Scan Avoidance Tech Saves 2 Grocers Bundles of Cash
Scan avoidance technology is helping two grocers to cut their losses at both the manned and self-checkout, particularly with larger crowds during the holidays.
“We were astonished at what a difference this technology has made,” says Doug Haworth, director of loss prevention at Woods Supermarkets, a Sedalia, Mo.-based grocery chain that has deployed StopLift Checkout Vision Systems. He said that scan avoidance technology saved Woods nearly $250,000 in 2011, the first year of its deployment. In 2012 and 2013, loss was minimal.
Haworth said the Stoplift ScanItAll detection technology is giving him and his eight store managers easy access to information on checkout shrink at all of its locations and significantly improving the performance of its cashiers.
“We’ve used the StopLift video to coach and train our cashiers, and they change their behavior,” he said.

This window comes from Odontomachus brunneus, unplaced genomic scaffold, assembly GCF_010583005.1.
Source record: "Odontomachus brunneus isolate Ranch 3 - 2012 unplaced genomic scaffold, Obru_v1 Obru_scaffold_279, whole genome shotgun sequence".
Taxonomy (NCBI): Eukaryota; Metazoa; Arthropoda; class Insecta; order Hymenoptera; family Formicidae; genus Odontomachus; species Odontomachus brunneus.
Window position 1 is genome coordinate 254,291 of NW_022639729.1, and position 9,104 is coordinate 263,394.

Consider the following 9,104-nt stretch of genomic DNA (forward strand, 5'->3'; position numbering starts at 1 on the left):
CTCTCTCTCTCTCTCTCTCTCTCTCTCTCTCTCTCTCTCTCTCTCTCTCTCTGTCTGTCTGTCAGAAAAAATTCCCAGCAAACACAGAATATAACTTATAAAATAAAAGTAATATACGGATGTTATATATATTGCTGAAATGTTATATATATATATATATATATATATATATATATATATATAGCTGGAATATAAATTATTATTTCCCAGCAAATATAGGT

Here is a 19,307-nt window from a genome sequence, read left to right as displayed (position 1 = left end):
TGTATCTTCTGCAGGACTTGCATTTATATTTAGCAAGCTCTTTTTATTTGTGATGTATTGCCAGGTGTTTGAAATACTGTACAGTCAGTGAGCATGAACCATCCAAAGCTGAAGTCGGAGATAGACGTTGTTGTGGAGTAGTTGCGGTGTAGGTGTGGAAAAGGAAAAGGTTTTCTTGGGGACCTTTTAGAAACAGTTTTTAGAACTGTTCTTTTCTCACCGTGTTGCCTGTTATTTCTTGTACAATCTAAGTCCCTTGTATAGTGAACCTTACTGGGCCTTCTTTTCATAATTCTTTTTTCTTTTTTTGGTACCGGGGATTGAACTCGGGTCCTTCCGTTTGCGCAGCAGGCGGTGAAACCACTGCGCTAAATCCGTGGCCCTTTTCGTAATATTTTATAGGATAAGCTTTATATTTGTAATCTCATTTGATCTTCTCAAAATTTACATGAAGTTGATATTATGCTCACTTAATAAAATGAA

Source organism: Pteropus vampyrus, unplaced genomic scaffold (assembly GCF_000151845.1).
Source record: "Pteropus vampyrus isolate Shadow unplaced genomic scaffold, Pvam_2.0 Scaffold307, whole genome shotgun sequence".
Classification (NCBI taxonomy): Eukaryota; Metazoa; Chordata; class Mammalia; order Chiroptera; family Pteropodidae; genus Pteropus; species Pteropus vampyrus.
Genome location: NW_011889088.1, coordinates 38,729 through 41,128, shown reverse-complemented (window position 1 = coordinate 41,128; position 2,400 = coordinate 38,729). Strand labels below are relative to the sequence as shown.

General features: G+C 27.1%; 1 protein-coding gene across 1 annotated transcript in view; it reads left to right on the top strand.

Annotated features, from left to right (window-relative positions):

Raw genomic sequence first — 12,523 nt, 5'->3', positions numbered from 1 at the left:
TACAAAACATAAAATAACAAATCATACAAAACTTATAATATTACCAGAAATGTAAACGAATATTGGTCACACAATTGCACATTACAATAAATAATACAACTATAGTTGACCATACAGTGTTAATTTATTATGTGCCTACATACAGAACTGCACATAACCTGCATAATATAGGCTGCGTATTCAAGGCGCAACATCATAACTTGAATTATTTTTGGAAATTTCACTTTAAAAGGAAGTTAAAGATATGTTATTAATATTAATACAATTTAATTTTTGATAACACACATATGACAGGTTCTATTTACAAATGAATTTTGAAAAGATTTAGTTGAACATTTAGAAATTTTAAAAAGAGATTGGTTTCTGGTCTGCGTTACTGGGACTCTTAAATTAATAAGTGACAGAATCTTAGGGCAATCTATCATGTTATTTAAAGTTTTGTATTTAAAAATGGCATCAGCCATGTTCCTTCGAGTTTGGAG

According to the National Retail Federation, retail shrink was $34.5 billion in 2012. Supermarkets, with their far lower profit margins, are particularly vulnerable to sweethearting, which has accounted for an almost 35 percent profit loss industry-wide.
Vicente’s Tropical Foods, Brockton, Mass., another Stoplift systems grocery customer, saved $75,000 at its one store in 2012 with the technology, according to Brian Vicente, front end manager. Like Haworth, Vicente was stunned at how many groceries were not being paid for at the checkout.
When StopLift was first installed at Vicente’s, the Stoplift video caught two cashiers stealing. Other cashiers were making money-costing errors such as missing scans. Vincente said the technology helps prevent both situations from happening.
Retail chains, including supermarkets, have installed StopLift video recognition technology on four continents, including Tesco in the UK. According to the vendor, it has already detected and confirmed nearly 800,000 incidents.
StopLift’s Scan-It-All system was developed to spot incidents of scan-avoidance, where merchandise is not scanned or rung up before being given to the customer. This includes incidents which could be mistakes by the cashier or customer at self-checkout as well as items left in the shopping cart.